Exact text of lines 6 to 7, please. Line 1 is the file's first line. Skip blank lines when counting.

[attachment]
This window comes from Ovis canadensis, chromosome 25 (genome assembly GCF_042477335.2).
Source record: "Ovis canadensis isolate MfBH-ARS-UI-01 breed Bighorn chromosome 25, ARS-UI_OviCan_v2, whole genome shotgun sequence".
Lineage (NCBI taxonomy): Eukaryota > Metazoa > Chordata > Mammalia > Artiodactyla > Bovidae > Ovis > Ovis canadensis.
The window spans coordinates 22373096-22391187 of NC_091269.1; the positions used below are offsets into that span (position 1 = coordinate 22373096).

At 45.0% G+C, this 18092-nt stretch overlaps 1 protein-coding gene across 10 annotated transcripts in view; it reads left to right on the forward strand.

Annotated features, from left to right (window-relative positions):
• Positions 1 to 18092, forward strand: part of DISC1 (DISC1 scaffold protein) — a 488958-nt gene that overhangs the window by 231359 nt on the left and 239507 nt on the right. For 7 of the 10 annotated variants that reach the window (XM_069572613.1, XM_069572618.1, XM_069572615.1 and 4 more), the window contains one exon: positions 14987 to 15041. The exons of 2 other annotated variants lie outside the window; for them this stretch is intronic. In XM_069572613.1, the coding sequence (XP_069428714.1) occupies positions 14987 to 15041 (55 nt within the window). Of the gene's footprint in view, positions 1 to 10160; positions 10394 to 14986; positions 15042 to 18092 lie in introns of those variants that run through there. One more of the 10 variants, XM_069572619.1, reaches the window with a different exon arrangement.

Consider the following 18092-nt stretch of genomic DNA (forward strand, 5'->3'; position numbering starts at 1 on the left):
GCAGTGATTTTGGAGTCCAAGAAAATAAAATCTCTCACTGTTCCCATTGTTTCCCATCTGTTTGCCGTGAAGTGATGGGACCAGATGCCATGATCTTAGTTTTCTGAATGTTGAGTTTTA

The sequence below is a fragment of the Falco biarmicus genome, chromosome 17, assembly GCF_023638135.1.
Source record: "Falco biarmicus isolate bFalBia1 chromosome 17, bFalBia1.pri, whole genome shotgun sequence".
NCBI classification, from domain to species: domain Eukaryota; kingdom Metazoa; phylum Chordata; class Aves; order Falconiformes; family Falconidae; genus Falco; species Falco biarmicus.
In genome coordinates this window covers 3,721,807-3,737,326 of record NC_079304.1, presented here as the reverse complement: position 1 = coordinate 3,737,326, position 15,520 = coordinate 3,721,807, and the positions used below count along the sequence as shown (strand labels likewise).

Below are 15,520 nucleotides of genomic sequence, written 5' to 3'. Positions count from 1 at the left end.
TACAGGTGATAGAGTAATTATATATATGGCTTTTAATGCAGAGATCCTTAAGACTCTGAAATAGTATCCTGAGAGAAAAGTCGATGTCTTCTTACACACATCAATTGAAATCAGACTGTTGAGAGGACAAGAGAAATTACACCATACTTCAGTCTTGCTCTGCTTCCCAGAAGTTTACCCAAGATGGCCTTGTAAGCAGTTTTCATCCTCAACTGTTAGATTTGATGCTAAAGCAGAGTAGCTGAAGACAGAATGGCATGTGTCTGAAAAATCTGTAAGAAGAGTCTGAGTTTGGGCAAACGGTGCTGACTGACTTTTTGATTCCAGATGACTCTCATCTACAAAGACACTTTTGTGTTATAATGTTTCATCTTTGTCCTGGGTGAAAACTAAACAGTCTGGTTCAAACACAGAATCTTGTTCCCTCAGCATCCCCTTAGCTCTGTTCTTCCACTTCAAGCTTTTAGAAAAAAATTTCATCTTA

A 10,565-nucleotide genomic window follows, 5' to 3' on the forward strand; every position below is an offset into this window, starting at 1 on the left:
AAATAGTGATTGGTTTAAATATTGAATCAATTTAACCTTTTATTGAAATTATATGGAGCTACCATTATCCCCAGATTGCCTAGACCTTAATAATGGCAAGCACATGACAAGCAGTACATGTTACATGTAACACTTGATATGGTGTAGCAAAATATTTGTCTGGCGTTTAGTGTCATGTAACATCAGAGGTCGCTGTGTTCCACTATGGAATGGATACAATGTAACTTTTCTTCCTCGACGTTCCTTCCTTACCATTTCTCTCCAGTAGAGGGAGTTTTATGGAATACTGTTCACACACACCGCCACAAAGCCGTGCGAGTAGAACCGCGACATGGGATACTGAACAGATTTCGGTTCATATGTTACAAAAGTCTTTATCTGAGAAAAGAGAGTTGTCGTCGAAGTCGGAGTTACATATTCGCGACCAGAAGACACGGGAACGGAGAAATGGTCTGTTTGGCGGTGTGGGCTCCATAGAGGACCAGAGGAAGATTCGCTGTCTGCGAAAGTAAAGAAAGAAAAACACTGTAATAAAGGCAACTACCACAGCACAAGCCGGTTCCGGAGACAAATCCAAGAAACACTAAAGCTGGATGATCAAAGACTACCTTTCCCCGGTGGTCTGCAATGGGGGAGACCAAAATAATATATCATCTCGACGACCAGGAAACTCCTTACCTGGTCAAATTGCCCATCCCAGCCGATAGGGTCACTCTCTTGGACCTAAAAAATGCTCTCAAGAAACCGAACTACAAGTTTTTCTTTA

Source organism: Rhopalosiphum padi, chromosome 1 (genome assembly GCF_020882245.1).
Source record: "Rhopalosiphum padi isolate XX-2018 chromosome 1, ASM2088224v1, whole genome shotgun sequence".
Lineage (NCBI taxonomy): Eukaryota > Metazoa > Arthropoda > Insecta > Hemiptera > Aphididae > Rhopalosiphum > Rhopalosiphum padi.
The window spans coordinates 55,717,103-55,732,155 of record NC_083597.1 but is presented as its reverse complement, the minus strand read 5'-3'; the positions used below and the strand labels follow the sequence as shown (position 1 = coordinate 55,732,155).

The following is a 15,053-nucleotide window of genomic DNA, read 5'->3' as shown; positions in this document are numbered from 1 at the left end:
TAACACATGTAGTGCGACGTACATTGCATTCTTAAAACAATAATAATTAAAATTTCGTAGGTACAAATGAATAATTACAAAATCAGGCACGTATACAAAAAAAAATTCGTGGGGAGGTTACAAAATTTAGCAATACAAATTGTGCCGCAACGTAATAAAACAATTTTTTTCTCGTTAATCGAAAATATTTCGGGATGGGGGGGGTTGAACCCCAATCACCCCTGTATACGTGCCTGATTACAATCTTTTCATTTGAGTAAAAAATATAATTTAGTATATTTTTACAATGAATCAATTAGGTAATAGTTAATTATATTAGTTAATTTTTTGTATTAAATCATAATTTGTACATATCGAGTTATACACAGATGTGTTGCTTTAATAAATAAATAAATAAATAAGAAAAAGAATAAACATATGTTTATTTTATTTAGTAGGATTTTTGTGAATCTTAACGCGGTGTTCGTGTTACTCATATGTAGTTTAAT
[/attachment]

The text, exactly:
Annotated features, from left to right (window-relative positions):
• Positions 1 to 18092, forward strand: part of DISC1 (DISC1 scaffold protein) — a 488958-nt gene that overhangs the window by 231359 nt on the left and 239507 nt on the right. For 7 of the 10 annotated variants that reach the window (XM_069572613.1, XM_069572618.1, XM_069572615.1 and 4 more), the window contains one exon: positions 14987 to 15041. The exons of 2 other annotated variants lie outside the window; for them this stretch is intronic. In XM_069572613.1, the coding sequence (XP_069428714.1) occupies positions 14987 to 15041 (55 nt within the window). Of the gene's footprint in view, positions 1 to 10160; positions 10394 to 14986; positions 15042 to 18092 lie in introns of those variants that run through there. One more of the 10 variants, XM_069572619.1, reaches the window with a different exon arrangement.